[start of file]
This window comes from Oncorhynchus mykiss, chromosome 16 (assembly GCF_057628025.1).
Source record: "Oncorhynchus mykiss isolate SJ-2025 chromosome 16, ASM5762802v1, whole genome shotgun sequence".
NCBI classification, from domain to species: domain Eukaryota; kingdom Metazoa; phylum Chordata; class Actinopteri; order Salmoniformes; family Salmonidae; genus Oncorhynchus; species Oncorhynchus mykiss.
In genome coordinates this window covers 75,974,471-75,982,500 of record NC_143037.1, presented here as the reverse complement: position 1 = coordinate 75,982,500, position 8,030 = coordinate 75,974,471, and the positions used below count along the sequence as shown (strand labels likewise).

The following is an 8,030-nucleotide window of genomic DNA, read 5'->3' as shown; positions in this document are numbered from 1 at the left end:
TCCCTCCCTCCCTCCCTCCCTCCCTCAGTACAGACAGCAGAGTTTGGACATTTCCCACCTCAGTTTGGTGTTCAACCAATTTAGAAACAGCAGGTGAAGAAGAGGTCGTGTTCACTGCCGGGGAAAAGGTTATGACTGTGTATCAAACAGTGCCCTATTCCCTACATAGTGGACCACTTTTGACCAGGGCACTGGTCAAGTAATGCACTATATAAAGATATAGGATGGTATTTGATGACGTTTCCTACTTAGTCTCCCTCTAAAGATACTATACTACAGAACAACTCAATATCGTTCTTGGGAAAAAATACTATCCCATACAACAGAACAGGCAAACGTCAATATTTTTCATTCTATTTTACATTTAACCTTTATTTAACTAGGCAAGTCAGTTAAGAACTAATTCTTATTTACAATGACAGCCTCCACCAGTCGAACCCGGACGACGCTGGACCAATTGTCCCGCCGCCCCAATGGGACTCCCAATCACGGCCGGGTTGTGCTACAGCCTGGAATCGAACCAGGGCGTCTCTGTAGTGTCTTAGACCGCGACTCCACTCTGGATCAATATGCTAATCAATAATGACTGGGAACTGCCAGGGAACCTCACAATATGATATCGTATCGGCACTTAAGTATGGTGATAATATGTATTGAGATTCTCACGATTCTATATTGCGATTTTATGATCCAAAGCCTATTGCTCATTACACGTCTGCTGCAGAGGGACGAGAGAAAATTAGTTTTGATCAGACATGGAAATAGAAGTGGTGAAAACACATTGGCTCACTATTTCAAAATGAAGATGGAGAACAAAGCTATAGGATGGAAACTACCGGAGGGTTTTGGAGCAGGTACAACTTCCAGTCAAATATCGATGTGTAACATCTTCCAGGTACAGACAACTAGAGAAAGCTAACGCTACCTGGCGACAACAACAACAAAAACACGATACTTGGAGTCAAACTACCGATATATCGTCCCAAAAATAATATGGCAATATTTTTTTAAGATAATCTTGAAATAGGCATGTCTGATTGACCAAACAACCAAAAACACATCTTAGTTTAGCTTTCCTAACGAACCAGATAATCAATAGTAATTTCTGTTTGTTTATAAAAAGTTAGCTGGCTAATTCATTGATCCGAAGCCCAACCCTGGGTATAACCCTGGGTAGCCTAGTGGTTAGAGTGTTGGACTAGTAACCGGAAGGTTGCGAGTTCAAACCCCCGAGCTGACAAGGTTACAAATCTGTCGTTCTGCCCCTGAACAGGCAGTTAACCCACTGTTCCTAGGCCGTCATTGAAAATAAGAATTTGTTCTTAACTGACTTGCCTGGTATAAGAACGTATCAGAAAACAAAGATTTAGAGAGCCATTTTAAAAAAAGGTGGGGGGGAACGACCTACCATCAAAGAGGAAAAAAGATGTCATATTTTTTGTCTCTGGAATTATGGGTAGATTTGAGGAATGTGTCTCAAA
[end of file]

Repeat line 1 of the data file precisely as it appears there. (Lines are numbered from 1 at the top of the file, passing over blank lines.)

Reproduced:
This window comes from Oncorhynchus mykiss, chromosome 16 (assembly GCF_057628025.1).